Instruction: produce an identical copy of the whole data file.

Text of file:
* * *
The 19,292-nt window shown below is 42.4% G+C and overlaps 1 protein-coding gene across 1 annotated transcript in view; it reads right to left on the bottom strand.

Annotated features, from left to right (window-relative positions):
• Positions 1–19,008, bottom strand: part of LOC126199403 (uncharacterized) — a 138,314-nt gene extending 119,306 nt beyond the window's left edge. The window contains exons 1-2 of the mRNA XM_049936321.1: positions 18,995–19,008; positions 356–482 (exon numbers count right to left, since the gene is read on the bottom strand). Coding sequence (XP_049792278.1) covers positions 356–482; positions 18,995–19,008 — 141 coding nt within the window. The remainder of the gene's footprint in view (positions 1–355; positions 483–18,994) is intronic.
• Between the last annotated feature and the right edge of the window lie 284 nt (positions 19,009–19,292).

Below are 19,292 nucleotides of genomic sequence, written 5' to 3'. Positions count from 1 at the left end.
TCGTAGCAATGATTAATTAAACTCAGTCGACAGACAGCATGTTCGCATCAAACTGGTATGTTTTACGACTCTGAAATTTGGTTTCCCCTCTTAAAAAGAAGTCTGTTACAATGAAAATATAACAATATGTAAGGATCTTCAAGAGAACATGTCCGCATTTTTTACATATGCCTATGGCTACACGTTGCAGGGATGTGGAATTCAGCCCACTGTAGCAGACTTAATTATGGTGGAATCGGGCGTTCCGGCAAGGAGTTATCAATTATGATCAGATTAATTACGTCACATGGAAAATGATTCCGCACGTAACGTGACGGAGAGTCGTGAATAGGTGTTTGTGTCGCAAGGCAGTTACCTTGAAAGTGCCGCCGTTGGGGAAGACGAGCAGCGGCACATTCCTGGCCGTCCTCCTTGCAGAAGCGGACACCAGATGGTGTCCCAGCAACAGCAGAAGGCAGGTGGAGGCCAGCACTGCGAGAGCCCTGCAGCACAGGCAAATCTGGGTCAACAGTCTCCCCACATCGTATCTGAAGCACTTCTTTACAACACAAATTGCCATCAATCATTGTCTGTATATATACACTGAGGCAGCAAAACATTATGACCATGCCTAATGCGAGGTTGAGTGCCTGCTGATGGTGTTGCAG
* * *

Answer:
The 19,292-nt window shown below is 42.4% G+C and overlaps 1 protein-coding gene across 1 annotated transcript in view; it reads right to left on the bottom strand.

Annotated features, from left to right (window-relative positions):
• Positions 1–19,008, bottom strand: part of LOC126199403 (uncharacterized) — a 138,314-nt gene extending 119,306 nt beyond the window's left edge. The window contains exons 1-2 of the mRNA XM_049936321.1: positions 18,995–19,008; positions 356–482 (exon numbers count right to left, since the gene is read on the bottom strand). Coding sequence (XP_049792278.1) covers positions 356–482; positions 18,995–19,008 — 141 coding nt within the window. The remainder of the gene's footprint in view (positions 1–355; positions 483–18,994) is intronic.
• Between the last annotated feature and the right edge of the window lie 284 nt (positions 19,009–19,292).

Below are 19,292 nucleotides of genomic sequence, written 5' to 3'. Positions count from 1 at the left end.
TCGTAGCAATGATTAATTAAACTCAGTCGACAGACAGCATGTTCGCATCAAACTGGTATGTTTTACGACTCTGAAATTTGGTTTCCCCTCTTAAAAAGAAGTCTGTTACAATGAAAATATAACAATATGTAAGGATCTTCAAGAGAACATGTCCGCATTTTTTACATATGCCTATGGCTACACGTTGCAGGGATGTGGAATTCAGCCCACTGTAGCAGACTTAATTATGGTGGAATCGGGCGTTCCGGCAAGGAGTTATCAATTATGATCAGATTAATTACGTCACATGGAAAATGATTCCGCACGTAACGTGACGGAGAGTCGTGAATAGGTGTTTGTGTCGCAAGGCAGTTACCTTGAAAGTGCCGCCGTTGGGGAAGACGAGCAGCGGCACATTCCTGGCCGTCCTCCTTGCAGAAGCGGACACCAGATGGTGTCCCAGCAACAGCAGAAGGCAGGTGGAGGCCAGCACTGCGAGAGCCCTGCAGCACAGGCAAATCTGGGTCAACAGTCTCCCCACATCGTATCTGAAGCACTTCTTTACAACACAAATTGCCATCAATCATTGTCTGTATATATACACTGAGGCAGCAAAACATTATGACCATGCCTAATGCGAGGTTGAGTGCCTGCTGATGGTGTTGCAG